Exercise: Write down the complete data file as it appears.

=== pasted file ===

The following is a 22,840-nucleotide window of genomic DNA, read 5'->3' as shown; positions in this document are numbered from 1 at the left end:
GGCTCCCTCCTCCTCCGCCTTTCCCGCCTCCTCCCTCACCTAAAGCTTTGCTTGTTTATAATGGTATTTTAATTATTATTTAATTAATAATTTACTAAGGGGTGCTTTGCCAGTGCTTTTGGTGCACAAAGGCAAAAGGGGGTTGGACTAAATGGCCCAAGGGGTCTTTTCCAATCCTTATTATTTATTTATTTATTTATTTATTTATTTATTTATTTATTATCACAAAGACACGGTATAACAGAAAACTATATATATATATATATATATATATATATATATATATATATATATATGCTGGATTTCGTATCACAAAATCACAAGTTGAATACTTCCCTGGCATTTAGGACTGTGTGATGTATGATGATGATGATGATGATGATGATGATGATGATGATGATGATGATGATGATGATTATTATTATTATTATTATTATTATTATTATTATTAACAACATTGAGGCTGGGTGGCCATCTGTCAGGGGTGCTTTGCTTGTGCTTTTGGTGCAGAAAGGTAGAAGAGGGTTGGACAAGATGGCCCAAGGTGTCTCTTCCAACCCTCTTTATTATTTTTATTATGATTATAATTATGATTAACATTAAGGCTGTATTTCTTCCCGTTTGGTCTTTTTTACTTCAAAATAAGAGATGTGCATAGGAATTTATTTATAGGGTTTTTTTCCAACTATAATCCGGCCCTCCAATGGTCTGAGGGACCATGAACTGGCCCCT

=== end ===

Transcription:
The following is a 22,840-nucleotide window of genomic DNA, read 5'->3' as shown; positions in this document are numbered from 1 at the left end:
GGCTCCCTCCTCCTCCGCCTTTCCCGCCTCCTCCCTCACCTAAAGCTTTGCTTGTTTATAATGGTATTTTAATTATTATTTAATTAATAATTTACTAAGGGGTGCTTTGCCAGTGCTTTTGGTGCACAAAGGCAAAAGGGGGTTGGACTAAATGGCCCAAGGGGTCTTTTCCAATCCTTATTATTTATTTATTTATTTATTTATTTATTTATTTATTTATTATCACAAAGACACGGTATAACAGAAAACTATATATATATATATATATATATATATATATATATATATATATATATGCTGGATTTCGTATCACAAAATCACAAGTTGAATACTTCCCTGGCATTTAGGACTGTGTGATGTATGATGATGATGATGATGATGATGATGATGATGATGATGATGATGATGATGATGATTATTATTATTATTATTATTATTATTATTATTATTAACAACATTGAGGCTGGGTGGCCATCTGTCAGGGGTGCTTTGCTTGTGCTTTTGGTGCAGAAAGGTAGAAGAGGGTTGGACAAGATGGCCCAAGGTGTCTCTTCCAACCCTCTTTATTATTTTTATTATGATTATAATTATGATTAACATTAAGGCTGTATTTCTTCCCGTTTGGTCTTTTTTACTTCAAAATAAGAGATGTGCATAGGAATTTATTTATAGGGTTTTTTTCCAACTATAATCCGGCCCTCCAATGGTCTGAGGGACCATGAACTGGCCCCT